The second stage of the Sacrament, the actual confession, takes place in the final stanza when the narrator starts his confession to the addressee, who may well be taken as St. Mathew, (this is the view of a substantial number of scholars) by saying "?set down/This set down/This?" (lines 33-35). In the Oxford Dictionary, confession is described as "the manifestation of one?s sins to an authorised priest for the purpose of obtaining God?s forgiveness." The form that the speaker?s confession takes is at first a question, which demonstrates his lack of understanding the significance of Christ?s birth: "were we led all that way for/ Birth or Death" (lines 35-36). The confession concludes, however, earnestly: "this Birth was/ Hard and bitter agony for us, like Death, our death" (lines 38-39). Not only does the speaker confess to not fully comprehending the significance of the event, he also admits a kind of reluctance to believe that anything at all significant did occur; the speaker says: "I had seen a birth and death, / But had thought they were different" (lines 37-38), suggesting that the birth that they had travelled so far to witness was more like an end than a beginning.
In this light, we can see Eliot?s embodiment of the three stages of the Sacrament, but we might ask why he rearranged the order of these stages. Instead of beginning with contrition and ending in satisfaction, (an order which might indicate fulfilment of the Sacrament and an end to the process of perfection) Eliot opens with contrition in stanza one, moves on to satisfaction in stanza two, and then concludes with confession in the third stanza, suggesting that the soul, in its journey towards Christ and heavenly perfection, (like the Magi?s journey) can never rest in the certainty of perfection but must be continually engaged in the process of becoming perfect. Not until death can the process come to a close ? not until death can true and complete satisfaction be attained, for in life one must constantly be compensating for human weaknesses. Eliot re-emphasises this conclusion in the final four lines of the poem:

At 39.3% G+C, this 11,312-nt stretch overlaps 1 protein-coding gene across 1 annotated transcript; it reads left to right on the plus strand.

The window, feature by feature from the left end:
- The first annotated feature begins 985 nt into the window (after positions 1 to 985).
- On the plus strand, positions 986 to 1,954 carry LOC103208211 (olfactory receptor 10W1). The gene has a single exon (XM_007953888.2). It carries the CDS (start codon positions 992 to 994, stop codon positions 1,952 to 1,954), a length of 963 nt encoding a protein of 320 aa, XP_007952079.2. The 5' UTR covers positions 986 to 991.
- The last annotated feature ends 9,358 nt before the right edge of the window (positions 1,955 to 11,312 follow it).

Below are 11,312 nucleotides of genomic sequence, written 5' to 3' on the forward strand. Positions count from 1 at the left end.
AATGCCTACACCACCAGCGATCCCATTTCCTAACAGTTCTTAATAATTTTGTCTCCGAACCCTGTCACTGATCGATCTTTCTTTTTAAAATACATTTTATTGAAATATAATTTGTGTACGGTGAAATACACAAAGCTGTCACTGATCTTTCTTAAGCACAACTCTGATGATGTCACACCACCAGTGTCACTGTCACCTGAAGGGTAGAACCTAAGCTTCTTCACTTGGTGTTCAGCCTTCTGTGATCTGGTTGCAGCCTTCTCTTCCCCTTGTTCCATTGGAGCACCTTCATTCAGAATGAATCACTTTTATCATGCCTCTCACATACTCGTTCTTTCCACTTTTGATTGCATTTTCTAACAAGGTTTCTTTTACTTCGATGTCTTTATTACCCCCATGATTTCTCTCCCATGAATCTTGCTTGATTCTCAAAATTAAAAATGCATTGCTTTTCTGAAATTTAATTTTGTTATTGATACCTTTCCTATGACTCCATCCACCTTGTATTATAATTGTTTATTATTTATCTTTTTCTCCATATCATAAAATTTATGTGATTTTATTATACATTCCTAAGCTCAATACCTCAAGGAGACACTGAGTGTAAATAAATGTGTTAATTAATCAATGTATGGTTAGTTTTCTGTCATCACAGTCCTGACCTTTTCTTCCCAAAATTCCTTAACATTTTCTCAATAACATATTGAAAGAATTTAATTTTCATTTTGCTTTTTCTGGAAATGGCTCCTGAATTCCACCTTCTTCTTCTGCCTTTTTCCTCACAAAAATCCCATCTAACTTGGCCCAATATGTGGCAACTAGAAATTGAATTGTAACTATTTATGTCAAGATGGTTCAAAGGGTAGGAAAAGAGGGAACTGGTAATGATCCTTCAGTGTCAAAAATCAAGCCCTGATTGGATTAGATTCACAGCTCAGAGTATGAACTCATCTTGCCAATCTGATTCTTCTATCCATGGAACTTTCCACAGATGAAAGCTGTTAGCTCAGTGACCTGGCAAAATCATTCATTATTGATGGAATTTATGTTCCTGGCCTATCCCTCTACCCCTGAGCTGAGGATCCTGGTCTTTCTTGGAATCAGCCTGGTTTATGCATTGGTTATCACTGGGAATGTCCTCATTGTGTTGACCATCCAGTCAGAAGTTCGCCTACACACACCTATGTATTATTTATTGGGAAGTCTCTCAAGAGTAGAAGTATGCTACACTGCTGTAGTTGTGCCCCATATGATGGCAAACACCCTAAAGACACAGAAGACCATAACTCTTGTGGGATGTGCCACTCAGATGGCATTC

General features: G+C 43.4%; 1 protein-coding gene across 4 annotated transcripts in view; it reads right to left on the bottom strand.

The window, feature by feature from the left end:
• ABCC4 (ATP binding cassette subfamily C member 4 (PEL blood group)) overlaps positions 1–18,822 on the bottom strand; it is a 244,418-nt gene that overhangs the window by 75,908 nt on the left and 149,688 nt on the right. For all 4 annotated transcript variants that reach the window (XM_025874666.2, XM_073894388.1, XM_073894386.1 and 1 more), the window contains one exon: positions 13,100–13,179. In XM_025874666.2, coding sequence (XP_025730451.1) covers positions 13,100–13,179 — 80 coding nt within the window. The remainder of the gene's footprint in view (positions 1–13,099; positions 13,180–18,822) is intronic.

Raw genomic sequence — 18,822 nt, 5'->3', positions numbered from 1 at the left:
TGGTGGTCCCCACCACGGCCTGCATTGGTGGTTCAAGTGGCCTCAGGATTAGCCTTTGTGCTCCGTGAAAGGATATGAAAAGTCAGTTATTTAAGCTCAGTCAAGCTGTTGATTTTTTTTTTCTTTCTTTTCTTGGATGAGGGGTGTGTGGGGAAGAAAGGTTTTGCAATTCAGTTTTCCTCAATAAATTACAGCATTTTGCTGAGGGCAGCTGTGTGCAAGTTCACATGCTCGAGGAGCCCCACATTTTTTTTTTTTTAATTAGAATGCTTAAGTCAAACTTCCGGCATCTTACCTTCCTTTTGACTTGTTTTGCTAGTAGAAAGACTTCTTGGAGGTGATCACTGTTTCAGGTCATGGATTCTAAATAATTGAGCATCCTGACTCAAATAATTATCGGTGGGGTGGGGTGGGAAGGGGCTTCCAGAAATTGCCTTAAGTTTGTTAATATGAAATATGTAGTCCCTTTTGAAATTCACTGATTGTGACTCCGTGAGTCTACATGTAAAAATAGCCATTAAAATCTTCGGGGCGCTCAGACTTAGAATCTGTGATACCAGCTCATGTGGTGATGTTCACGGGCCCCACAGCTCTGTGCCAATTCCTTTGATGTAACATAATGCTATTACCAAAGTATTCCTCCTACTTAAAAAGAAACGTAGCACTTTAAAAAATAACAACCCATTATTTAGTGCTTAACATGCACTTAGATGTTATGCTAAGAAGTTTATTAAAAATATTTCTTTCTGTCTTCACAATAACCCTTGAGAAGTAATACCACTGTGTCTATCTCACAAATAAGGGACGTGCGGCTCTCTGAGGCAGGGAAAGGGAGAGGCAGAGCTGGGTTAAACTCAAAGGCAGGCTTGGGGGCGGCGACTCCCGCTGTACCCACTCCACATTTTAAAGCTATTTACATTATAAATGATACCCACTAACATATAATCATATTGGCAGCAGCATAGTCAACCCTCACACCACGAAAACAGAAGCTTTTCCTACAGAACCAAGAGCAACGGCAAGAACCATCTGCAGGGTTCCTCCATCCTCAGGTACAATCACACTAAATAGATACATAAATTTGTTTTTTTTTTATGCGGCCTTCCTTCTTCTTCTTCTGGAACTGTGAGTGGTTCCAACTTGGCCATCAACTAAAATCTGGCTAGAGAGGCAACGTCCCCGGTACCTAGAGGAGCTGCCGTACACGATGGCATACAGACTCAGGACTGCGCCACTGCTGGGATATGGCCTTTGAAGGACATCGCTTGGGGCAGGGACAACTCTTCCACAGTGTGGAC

"We returned to our places, these Kingdoms,
But no longer at ease here, in the old dispensation,
With an alien people clutching their gods.
I should be glad of another death." (Lines 40-43)
The Magi have returned to their old estates, the "summer palaces" of the first stanza that they have come to regret, but are "no longer at ease." This phrase has a double meaning: first, that the Magi do not take pleasure in the comforts of their old life, that they do not fall back into their old sinful ways; and, second, that the Magi no longer blend with their people, who are now alien to them, "?clutching their gods."
The final sentence also multiplies in meaning, reiterating the theme of the poem that the search for perfection is a process only ending in death. On one level, the speaker wishes for his own death in order to end this tiring process. On another, higher level, the speaker wishes for the death of Christ, for, ultimately, it is in Christ?s death that true satisfaction can occur. Eliot also emphasises the speaker?s doubt over the Death and Rebirth in the poem, using "should," which suggests both that he indeed "wants" another death in order to bring about spiritual renewal and that he "ought" to be happy with another death, but is not certain that he would be happy after his experience with the first death.
To conclude, the poem Journey of the Magi, touches on the journey of human spirit and their endeavour for perfection. It delivers a message: that we are all involved in the process of perfection of self, and sombrely, one can only reach this place of utter satisfaction through death.